September 29, 2017

Biff, Chip, Kipper, cottaging — you know, normal British stuff


What do you see?

As Alison Flood reports this week at the Guardian, Oxford University Press is catching some classic Twitter heat for an alleged depiction of “cottaging” in an installment of their popular children’s book series “Biff, Chip and Kipper” (BCK). According to the OUP website, the books are used to teach children how to read in eighty percent of British primary schools.

What’s cottaging, you ask? Apparently, it is British slang for anonymous gay sex.

This tweet from Ed Brody brought the suggestive sequence to light:

Responses to this thread also point to a scene in which a priest is in a dressing room filled with kids (along with their coach).  Concerned citizens have found other examples of BCK shenanigans, including the not-so-subtle appearance of the word “hepatitis” spelled out in a stack of alphabet blocks:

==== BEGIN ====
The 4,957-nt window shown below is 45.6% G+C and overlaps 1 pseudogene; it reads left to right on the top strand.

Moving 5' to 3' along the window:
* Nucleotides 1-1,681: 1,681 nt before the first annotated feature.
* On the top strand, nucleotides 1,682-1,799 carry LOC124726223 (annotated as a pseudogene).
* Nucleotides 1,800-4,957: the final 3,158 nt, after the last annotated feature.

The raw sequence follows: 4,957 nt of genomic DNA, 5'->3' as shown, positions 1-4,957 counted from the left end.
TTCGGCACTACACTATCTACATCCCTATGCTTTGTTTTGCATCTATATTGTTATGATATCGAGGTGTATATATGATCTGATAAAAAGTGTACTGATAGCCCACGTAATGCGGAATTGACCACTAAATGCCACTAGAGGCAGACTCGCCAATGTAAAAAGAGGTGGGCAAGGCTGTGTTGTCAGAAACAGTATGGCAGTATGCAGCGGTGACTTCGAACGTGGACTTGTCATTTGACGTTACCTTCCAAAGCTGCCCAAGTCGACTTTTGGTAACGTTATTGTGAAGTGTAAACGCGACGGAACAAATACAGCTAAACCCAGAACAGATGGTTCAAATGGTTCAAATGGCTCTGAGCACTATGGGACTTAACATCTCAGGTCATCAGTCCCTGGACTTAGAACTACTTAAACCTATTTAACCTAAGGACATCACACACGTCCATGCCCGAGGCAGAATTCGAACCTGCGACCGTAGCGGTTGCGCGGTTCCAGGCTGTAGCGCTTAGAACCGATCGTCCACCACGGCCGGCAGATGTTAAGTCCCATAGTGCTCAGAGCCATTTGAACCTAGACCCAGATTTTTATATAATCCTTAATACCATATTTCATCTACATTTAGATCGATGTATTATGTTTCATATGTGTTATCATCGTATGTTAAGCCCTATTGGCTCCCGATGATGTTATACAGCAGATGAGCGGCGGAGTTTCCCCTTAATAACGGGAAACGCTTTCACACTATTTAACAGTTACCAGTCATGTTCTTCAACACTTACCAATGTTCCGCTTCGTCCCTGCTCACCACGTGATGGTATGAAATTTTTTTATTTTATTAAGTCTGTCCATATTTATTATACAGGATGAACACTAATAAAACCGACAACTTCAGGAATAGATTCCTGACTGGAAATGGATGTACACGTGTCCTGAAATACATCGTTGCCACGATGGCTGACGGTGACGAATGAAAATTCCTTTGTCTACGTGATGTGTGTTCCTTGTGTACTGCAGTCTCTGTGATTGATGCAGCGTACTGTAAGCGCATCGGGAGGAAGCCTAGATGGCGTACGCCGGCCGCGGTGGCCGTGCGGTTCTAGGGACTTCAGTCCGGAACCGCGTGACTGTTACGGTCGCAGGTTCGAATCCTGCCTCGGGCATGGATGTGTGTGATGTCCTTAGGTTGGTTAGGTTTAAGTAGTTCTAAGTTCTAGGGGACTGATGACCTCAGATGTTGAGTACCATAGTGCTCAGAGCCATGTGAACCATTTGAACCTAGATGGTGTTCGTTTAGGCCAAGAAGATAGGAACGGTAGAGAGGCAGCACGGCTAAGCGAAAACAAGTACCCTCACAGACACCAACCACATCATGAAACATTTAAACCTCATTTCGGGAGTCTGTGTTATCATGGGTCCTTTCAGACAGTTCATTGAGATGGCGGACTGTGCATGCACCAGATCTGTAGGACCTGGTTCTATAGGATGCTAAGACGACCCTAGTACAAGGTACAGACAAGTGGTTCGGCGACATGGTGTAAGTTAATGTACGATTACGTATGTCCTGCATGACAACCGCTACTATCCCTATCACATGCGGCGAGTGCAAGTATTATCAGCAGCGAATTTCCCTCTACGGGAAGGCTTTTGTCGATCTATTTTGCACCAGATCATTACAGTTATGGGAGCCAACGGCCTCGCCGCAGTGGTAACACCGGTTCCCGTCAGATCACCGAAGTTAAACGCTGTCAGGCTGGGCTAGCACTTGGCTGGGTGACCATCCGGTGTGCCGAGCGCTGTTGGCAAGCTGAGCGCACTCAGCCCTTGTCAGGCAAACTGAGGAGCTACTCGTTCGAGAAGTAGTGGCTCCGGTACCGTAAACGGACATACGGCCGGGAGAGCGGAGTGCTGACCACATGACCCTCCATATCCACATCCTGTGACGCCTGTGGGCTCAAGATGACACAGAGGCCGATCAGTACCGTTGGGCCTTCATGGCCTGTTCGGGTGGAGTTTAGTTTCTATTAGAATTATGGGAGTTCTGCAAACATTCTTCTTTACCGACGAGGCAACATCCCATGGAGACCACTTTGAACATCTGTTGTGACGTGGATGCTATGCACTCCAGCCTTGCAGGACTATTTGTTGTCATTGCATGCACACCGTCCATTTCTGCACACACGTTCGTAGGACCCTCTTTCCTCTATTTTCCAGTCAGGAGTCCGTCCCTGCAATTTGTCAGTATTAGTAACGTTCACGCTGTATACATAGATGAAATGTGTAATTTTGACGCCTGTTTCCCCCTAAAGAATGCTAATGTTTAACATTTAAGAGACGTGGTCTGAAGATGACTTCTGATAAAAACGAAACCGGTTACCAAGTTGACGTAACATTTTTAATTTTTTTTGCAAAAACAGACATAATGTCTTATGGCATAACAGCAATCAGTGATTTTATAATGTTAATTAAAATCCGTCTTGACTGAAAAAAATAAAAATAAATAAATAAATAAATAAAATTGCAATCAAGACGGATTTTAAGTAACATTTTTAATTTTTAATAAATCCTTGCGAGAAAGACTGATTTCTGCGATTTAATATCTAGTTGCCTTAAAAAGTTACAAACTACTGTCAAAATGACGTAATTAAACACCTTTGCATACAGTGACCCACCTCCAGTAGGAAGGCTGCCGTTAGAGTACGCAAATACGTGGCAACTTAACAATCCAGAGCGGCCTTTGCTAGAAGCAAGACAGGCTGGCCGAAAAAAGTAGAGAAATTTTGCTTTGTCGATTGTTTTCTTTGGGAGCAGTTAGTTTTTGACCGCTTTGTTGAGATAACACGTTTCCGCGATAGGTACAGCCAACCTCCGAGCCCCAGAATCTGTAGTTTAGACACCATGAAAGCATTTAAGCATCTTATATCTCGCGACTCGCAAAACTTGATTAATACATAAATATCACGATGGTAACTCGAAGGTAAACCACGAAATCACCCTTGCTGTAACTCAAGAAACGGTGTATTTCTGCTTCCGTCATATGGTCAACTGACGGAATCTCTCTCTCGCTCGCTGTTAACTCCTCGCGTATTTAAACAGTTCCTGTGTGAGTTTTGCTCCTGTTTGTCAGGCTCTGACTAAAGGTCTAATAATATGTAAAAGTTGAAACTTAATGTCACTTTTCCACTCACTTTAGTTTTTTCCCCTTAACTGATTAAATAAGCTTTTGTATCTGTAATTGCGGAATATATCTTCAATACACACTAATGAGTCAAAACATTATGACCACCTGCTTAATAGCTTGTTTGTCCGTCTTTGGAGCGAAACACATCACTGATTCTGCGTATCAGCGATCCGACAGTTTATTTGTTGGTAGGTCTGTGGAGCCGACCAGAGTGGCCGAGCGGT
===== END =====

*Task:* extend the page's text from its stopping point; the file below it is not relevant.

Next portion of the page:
Here, one Tweeter speculates, is a very strange allusion to either a Nazi or a murderous Catholic priest.

In a statement, OUP has assured readers that “our books are created with the utmost thought and consideration…We take the utmost care to ensure that our content is age appropriate and would not cause harm or offence to any child who reads our books.” They go on to point out that the images Brody found so allusive actually appear several pages apart.

Flood’s shoe-leather reporting reveals that “in the missing pages, all sorts of activity appears to be taking place behind the bushes, including two children running away at high speed, some dogs chasing each other, a man carrying a mysterious large bag — and then the startled old woman. It is not immediately clear what has surprised the woman.”


Also, there’s this.

See you next week.



Simon Reichley is the Director of Operations and Rights Manager at Melville House.